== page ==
GE under Jack Welch focussed on super efficiency drives, financial engineering, process centricity - all these made wonders in yesteryears- The new GE is moving into a performance framework of hard-nosed, investment, incentive and penalty laden with heavy emphasis on risky but with potential high return to fule high growth "Innovation & Imagination Breakthrough" projects. Inorganic growth is out and new portfolio management principles come into place.This the new GE. Businessweek writes Jeff Inmelt is turning GE's culture upside down, demanding far more risk and innovation. Excerpts with edits and comments added:
Jeffrey R. Immelt admits to two fears: that GE will become boring, and that his top people might act like cowards.He worries that GE's famous obsession with bottomline results - and tendency to get rid of those who don't meet them - will make some execs shy away from taking risks that could revolutionize the company. Immelt, is clearly pushing for a cultural revolution. For the past 3 1/2 years,he has been on a mission to transform the hard-driving, process-oriented company into one steeped in creativity and wired for growth. He wants to move GE's average organic growth rate - the increase in revenue that comes from existing operations, rather than deals and currency fluctuations - to at least 8% from about 5% over the past decade. The new imperatives are risk-taking, sophisticated marketing, and above all, innovation.
Inmelt is throwing away long-cherished traditions and beliefs. Immelt has welcomed outsiders into the highest ranks, even making one, Sir William M. Castell, a vice-chairman. That's a serious break with GE's promote-from-within past. He is pushing hard for a more global workforce that reflects the communities in which GE operates. Immelt is also encouraging GE managers to become experts in their industries rather than just experts in managing. Instead of relying on execs who barely had time to position a family photo on their desk before moving on to the next executive assignment, he's diversifying the top ranks and urging his lieutenants to stay put and make a difference where they are. The GE chief is tying executives' compensation to their ability to come up with ideas, show improved customer service, generate cash growth, and boost sales instead of simply meeting bottom-line targets. As Immelt puts it, "you're not going to stick around this place and not take bets."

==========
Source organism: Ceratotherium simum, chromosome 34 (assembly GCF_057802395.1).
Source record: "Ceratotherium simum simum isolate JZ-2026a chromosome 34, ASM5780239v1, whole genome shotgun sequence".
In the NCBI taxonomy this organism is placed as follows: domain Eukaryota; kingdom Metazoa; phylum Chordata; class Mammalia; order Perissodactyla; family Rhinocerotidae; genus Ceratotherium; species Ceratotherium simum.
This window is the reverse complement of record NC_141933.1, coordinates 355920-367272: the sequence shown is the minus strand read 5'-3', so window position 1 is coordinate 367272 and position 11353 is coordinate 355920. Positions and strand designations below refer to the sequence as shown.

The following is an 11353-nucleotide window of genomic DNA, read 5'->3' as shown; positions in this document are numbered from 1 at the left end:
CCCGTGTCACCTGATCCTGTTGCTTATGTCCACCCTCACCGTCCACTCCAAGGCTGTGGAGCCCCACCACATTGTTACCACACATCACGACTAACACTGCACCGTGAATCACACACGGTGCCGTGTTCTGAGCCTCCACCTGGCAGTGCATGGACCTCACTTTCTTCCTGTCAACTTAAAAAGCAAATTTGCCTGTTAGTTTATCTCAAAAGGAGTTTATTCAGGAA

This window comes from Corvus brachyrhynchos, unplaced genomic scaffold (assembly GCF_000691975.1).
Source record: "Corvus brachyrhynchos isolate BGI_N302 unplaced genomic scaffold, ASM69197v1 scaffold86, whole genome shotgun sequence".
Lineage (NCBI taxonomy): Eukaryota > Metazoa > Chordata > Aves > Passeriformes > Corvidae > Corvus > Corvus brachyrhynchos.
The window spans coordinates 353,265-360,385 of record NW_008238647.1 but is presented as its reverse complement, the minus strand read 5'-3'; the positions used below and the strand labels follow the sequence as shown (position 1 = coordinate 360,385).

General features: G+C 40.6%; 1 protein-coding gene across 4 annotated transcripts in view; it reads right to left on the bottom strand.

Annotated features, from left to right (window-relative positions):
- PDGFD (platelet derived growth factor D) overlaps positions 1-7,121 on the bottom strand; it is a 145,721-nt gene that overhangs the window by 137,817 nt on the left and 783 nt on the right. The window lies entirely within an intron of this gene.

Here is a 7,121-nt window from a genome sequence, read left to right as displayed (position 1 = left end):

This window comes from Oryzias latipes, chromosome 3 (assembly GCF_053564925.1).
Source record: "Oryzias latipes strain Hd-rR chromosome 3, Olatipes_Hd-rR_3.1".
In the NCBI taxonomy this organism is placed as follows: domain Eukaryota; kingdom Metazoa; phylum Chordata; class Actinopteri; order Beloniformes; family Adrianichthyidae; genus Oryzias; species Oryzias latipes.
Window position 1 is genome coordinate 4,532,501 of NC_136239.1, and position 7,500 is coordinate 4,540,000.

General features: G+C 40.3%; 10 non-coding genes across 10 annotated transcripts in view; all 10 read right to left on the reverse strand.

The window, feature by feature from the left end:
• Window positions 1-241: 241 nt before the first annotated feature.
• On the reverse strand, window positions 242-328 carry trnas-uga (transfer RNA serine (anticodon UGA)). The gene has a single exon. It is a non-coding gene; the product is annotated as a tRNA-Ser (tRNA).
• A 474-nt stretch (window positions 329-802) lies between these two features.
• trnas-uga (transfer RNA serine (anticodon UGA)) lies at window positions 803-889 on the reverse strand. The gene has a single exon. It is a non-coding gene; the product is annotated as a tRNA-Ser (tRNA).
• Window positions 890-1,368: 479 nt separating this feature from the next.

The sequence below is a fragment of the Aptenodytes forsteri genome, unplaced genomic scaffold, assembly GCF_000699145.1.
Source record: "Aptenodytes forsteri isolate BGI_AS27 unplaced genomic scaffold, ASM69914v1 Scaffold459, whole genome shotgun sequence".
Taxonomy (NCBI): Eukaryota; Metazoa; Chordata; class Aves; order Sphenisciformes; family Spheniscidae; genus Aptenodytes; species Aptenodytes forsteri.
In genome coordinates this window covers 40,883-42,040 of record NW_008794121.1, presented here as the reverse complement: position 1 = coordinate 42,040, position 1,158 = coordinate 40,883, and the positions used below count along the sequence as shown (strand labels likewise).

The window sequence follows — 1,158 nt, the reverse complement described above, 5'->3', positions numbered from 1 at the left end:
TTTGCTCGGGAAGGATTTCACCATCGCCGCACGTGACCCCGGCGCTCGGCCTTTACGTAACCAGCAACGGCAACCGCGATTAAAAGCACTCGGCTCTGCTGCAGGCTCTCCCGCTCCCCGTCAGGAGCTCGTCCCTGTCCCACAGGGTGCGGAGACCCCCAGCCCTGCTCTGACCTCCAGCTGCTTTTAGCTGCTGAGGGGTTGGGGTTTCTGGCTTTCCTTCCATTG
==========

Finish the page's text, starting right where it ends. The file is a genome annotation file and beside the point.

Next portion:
Globalizing research has allowed GE to get closer to overseas customers.Most of GE's growth will come from outside the U.S. Immelt predicts that developing countries will account for 60% of the company's growth in the next 10 years, vs. about 20% for the past decade. Over the past 18 months, Immelt has agreed to invest $5 billion in 80 projects that range from creating microjet engines to overhauling the brand image of 3,000 consumer-finance locations. The hope is that the first lot will generate $25 billion in revenue by 2007 - cheap, if it works, when you consider what it would cost to acquire something from the outside with that level of sales. In the next year or two, Immelt expects to have 200 such projects under way.To Immelt, the best managers are great marketers and not just great operators. That's a rethinking of GE's long-held bias that winning products essentially sell themselves. Immelt is also looking for more leaders who are intensely passionate about their businesses and are experts in the details. "I want to see our people become part of their industries," he says. For him, reinventing GE is the only way to make his company dominate this century, much as it led the one before. As Tom Peters points out, "Kudos to Welch on talent development: All three of the finalists for his job—Jeff Immelt, Bob Nardelli at Home Depot & Jim McNerney at 3M are going gangbusters!".
Category : Change Management & Growth.